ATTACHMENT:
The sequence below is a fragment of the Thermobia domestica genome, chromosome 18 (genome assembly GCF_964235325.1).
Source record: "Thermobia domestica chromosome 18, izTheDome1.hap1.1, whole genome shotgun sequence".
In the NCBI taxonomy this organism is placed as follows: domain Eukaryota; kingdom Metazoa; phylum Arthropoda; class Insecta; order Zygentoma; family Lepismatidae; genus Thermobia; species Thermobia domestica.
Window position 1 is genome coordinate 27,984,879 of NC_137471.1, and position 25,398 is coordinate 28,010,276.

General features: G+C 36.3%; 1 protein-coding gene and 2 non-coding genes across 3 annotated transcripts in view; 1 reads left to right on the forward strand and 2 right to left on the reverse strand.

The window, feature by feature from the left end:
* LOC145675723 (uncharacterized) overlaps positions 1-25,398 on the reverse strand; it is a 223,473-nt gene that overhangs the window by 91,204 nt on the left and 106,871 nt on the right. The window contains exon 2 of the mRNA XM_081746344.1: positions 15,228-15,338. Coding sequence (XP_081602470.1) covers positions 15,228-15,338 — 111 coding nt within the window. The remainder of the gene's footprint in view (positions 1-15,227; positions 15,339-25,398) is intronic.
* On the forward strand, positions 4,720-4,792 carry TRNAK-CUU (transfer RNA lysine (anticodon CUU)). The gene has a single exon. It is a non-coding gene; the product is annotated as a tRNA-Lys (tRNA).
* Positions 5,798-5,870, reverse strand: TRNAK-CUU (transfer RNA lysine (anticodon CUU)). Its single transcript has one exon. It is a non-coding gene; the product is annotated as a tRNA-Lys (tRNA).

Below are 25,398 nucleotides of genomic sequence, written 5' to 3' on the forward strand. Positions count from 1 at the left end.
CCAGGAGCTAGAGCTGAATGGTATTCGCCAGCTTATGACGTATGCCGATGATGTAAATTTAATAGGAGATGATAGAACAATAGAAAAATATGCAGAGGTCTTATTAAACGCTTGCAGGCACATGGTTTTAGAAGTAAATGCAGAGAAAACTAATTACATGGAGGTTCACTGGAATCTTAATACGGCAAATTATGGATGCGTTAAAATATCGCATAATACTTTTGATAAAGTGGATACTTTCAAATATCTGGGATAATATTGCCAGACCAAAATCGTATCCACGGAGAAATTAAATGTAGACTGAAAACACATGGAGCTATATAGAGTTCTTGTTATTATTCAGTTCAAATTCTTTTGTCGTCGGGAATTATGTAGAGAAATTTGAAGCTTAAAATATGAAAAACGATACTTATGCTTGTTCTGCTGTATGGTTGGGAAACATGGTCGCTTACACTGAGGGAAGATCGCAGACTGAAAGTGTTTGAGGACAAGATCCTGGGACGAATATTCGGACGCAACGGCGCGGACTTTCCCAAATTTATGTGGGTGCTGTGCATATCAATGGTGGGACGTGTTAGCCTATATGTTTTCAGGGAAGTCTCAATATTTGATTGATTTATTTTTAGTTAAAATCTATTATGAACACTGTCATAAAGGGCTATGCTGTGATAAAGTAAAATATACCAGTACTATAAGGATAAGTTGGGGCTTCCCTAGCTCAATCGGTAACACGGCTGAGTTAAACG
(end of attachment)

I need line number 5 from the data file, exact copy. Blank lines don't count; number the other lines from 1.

General features: G+C 36.3%; 1 protein-coding gene and 2 non-coding genes across 3 annotated transcripts in view; 1 reads left to right on the forward strand and 2 right to left on the reverse strand.